What would you like to do?
What adjectives could describe a dress?
1. Outrageous 2. Humerous 3. Sensitive 4. Creative 5. Loving
Brave Good Helpful Generous Noblest
caring, brave, animal lover, busy
Warm, fuzzy, large, cute, wombat-like, furry, hairy, muscular.
Noble, Proud, Chivalrous, Calculated, Concentrated, Balanced, Feared
Examples of adjective that describe a skateboard are: inexpensive, manufactured, durable cool, awesome, fun risky, detrimental, dangerous
creamy, tasty, flavorful, sweet, tickles my tongue
Some adjectives to describe 'sand falling' might be spilling, trickling, or pouring.
The adjective form for the verb to describe is described (the past participle). Related derivative adjectives include descriptive and describable.
An adjective can describe absolutely any noun x
The car is red . The car is fast . The car is comfortable . The car is slow . The car is clean . The car is fuel efficient . The car is helpful . The car is powerful .…
Adjectives describe nouns or pronouns. Ex.: "That bunny is fluffy." Fluffy is the adjective and bunny is the noun that is getting described.
An adjective describes (or modifies) a noun or a pronoun. An adjective can also describe a verbal, phrase, or clause that is acting as a noun. Adjectives can describe the fo…llowing: Sizes: Large, Small, Tiny Shapes: Round, Triangular, Squared Colours: Blue, Black, White, Red, Yellow Amounts: 3 Tons, 2lbs Materials used: Wood, Cement, Paper, Wool, Glass Speeds: Fast, Slow, Moderate Smells: Rancid, Scented Age: Old, Young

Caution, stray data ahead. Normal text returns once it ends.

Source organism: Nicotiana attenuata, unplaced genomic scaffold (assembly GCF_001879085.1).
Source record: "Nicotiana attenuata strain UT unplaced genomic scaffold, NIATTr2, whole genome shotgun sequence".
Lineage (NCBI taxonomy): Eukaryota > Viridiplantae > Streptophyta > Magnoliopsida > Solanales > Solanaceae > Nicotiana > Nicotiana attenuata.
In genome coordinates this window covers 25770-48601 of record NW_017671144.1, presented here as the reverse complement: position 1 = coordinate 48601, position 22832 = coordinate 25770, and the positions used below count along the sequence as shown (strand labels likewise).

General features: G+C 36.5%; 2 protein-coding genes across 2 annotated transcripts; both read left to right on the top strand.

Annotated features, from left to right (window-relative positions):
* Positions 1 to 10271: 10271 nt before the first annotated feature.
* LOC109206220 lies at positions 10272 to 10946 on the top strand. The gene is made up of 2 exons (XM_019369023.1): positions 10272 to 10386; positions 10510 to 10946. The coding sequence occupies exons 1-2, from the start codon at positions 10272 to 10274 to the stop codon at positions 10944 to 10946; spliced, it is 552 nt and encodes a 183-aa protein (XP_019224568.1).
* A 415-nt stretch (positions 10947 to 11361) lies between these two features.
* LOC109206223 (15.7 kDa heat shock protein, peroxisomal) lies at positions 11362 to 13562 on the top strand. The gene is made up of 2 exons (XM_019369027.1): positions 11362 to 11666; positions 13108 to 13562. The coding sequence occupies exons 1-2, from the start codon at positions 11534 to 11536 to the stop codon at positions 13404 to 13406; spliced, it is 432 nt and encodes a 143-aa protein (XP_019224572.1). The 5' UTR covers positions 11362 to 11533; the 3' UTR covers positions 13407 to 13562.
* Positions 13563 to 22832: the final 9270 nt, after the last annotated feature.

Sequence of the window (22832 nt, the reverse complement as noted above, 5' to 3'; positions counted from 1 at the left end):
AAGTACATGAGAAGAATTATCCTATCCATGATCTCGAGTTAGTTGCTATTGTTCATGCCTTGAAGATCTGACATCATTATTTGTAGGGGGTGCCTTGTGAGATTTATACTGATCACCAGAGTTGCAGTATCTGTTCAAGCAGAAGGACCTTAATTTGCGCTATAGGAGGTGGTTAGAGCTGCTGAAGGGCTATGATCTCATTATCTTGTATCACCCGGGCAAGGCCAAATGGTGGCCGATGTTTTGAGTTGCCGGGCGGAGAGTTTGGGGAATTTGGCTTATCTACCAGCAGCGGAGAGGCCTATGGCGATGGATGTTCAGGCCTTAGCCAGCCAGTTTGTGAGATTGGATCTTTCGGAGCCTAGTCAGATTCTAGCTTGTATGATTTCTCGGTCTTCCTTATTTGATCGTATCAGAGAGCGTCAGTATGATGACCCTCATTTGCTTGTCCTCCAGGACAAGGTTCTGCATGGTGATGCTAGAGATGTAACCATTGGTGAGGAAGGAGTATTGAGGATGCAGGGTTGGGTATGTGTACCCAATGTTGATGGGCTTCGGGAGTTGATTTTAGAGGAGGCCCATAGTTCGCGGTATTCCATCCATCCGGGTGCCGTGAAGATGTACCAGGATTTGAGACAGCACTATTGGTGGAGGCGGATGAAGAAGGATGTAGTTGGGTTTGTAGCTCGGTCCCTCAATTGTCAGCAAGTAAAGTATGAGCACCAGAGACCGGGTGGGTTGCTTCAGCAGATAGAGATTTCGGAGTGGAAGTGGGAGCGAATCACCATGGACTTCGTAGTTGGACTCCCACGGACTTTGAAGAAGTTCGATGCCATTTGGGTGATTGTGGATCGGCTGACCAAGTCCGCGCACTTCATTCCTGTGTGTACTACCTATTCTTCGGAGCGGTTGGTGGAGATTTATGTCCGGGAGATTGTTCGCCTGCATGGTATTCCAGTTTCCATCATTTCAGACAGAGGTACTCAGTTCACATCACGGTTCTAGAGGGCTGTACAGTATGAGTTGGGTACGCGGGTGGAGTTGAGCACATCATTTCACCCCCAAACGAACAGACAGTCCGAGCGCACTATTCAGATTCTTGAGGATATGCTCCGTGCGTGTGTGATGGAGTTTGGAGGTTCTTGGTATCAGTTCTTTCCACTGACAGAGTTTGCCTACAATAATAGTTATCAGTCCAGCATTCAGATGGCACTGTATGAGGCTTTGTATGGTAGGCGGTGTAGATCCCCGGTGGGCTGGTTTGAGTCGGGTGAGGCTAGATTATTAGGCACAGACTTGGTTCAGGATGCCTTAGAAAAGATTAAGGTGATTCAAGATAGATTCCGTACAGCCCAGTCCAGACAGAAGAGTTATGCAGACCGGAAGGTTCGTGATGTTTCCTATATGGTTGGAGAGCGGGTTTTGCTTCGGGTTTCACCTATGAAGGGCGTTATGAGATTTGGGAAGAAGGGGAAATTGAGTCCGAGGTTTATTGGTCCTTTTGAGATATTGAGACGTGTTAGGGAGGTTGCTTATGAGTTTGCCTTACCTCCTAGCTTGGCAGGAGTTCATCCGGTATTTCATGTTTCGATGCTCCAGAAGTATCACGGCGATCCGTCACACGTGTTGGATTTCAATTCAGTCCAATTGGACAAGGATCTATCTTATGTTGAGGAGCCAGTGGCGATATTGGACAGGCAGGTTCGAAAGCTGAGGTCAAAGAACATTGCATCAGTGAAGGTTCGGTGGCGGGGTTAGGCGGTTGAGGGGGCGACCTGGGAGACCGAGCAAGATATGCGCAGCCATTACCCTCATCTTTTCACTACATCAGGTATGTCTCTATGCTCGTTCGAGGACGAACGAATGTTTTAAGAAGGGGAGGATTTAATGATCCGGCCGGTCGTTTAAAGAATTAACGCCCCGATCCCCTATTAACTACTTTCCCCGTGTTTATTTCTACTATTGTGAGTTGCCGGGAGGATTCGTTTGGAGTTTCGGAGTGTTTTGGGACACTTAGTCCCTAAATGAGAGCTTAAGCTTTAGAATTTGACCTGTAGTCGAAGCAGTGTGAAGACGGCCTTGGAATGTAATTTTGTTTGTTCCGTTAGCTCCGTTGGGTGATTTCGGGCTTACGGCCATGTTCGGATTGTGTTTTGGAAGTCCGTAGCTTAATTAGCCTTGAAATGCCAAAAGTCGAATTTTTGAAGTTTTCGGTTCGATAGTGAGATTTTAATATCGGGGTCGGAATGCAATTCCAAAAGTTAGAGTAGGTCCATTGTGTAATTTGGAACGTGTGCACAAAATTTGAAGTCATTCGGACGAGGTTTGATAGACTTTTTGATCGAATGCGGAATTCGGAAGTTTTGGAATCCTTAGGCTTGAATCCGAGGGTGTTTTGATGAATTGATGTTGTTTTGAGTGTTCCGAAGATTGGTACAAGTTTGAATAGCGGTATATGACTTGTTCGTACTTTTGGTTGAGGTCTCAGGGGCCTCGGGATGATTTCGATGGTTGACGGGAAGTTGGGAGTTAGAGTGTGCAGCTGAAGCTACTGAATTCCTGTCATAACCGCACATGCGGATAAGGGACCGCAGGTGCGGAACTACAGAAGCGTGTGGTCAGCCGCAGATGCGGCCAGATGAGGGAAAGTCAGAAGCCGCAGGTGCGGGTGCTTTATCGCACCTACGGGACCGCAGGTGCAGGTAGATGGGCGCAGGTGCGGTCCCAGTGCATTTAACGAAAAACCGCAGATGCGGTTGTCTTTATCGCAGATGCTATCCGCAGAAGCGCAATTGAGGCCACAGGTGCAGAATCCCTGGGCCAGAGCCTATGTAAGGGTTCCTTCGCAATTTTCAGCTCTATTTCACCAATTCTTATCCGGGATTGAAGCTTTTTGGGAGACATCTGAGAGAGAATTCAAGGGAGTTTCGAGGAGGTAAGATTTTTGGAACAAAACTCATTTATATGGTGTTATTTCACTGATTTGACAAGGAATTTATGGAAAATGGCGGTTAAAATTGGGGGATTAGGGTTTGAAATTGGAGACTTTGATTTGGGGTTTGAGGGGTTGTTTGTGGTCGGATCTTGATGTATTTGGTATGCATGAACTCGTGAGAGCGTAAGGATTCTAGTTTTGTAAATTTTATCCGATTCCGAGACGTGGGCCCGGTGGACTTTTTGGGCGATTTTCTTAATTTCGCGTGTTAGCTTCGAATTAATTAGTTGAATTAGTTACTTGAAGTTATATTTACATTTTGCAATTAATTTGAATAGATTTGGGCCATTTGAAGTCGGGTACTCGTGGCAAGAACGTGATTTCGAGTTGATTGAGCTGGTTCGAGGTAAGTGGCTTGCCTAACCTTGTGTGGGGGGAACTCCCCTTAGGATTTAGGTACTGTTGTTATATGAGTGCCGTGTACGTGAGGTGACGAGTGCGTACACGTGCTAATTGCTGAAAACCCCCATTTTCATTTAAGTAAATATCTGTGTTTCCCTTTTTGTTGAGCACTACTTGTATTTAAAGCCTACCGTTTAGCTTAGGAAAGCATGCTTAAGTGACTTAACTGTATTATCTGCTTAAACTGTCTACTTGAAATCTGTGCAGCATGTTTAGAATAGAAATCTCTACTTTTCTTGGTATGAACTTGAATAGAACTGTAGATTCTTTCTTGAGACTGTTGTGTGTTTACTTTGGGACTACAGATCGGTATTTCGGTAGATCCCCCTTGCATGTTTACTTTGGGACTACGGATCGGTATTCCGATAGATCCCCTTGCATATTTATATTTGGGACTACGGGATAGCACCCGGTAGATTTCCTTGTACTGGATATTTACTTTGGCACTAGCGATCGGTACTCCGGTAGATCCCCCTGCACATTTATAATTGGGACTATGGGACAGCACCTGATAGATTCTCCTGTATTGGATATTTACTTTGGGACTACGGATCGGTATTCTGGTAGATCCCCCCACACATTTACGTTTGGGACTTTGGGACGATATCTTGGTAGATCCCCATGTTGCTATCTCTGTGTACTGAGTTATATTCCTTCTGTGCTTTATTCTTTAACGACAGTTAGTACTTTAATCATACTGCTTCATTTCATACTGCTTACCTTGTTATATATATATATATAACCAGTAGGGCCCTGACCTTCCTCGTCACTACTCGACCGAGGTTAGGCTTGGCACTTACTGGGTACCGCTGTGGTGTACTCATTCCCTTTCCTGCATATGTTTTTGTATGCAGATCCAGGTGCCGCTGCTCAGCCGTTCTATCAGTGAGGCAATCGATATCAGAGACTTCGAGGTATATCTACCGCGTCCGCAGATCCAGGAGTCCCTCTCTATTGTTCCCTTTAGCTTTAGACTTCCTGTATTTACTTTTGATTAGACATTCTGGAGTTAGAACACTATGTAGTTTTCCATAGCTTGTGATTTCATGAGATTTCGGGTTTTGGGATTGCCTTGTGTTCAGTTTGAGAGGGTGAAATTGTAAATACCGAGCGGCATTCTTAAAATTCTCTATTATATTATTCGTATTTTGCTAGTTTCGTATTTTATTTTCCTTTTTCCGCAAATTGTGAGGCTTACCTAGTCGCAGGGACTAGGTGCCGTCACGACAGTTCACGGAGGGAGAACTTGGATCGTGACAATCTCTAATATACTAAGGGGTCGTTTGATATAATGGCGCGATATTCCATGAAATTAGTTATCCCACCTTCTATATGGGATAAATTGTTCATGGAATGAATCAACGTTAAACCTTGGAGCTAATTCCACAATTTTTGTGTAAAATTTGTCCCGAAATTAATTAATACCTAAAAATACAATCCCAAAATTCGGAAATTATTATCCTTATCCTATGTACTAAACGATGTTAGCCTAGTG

Adjectives describe nouns. The large dog ate the tasty meat. large is an adjective it describes the noun dog. Tasty is an adject ive it describes the noun meat. I am hun…gry. Hungry is an adjective it describe the noun I. When there is more than one adjective before a noun they go in a particular order. opinion - size - shape - colour - material + noun. eg A lovely, big, round, blue, cotton dress. Adjectives also allow us to compare things and to show degrees of comparison. My cat is old My cat is older than yours - comparative adjective My cat is the oldest in the street - superlative adjective
No. It is a past tense form of the auxiliary verb "can." It is often used for polite requests, reluctant replies, or theoretical future actions, indicating an ability, as with… can. Examples: Could we get a drink? You could do that, but it probably won't work. I could try again tomorrow.